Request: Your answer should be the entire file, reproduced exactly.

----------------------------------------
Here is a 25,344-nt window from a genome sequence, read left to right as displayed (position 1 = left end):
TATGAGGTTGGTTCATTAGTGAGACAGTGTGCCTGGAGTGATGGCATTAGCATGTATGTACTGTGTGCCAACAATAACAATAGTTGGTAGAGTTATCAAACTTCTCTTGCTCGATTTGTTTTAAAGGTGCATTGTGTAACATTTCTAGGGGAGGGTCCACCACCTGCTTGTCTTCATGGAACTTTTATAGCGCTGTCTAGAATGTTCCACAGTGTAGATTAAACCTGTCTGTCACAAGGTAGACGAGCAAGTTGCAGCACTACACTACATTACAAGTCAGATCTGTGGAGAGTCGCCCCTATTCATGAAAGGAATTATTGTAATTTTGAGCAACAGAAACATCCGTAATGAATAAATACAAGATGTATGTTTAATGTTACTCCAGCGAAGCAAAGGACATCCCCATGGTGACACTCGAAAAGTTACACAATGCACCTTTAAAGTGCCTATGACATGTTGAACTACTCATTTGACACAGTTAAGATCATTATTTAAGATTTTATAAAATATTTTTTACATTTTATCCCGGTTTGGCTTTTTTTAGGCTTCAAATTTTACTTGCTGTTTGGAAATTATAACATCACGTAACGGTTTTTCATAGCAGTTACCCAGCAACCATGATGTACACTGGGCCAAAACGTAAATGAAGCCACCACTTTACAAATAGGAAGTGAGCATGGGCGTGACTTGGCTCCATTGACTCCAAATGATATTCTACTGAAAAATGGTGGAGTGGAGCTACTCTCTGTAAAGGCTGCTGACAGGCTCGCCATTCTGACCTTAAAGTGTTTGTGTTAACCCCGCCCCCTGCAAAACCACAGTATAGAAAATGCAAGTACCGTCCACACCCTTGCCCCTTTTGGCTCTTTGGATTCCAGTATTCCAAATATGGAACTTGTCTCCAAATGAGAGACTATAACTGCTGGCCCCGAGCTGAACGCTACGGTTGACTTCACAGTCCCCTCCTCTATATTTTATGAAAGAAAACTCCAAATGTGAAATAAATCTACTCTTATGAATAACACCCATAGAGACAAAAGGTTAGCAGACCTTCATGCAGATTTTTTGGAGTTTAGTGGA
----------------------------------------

Here is a 25,344-nt window from a genome sequence, read left to right as displayed (position 1 = left end):
TATGAGGTTGGTTCATTAGTGAGACAGTGTGCCTGGAGTGATGGCATTAGCATGTATGTACTGTGTGCCAACAATAACAATAGTTGGTAGAGTTATCAAACTTCTCTTGCTCGATTTGTTTTAAAGGTGCATTGTGTAACATTTCTAGGGGAGGGTCCACCACCTGCTTGTCTTCATGGAACTTTTATAGCGCTGTCTAGAATGTTCCACAGTGTAGATTAAACCTGTCTGTCACAAGGTAGACGAGCAAGTTGCAGCACTACACTACATTACAAGTCAGATCTGTGGAGAGTCGCCCCTATTCATGAAAGGAATTATTGTAATTTTGAGCAACAGAAACATCCGTAATGAATAAATACAAGATGTATGTTTAATGTTACTCCAGCGAAGCAAAGGACATCCCCATGGTGACACTCGAAAAGTTACACAATGCACCTTTAAAGTGCCTATGACATGTTGAACTACTCATTTGACACAGTTAAGATCATTATTTAAGATTTTATAAAATATTTTTTACATTTTATCCCGGTTTGGCTTTTTTTAGGCTTCAAATTTTACTTGCTGTTTGGAAATTATAACATCACGTAACGGTTTTTCATAGCAGTTACCCAGCAACCATGATGTACACTGGGCCAAAACGTAAATGAAGCCACCACTTTACAAATAGGAAGTGAGCATGGGCGTGACTTGGCTCCATTGACTCCAAATGATATTCTACTGAAAAATGGTGGAGTGGAGCTACTCTCTGTAAAGGCTGCTGACAGGCTCGCCATTCTGACCTTAAAGTGTTTGTGTTAACCCCGCCCCCTGCAAAACCACAGTATAGAAAATGCAAGTACCGTCCACACCCTTGCCCCTTTTGGCTCTTTGGATTCCAGTATTCCAAATATGGAACTTGTCTCCAAATGAGAGACTATAACTGCTGGCCCCGAGCTGAACGCTACGGTTGACTTCACAGTCCCCTCCTCTATATTTTATGAAAGAAAACTCCAAATGTGAAATAAATCTACTCTTATGAATAACACCCATAGAGACAAAAGGTTAGCAGACCTTCATGCAGATTTTTTGGAGTTTAGTGGA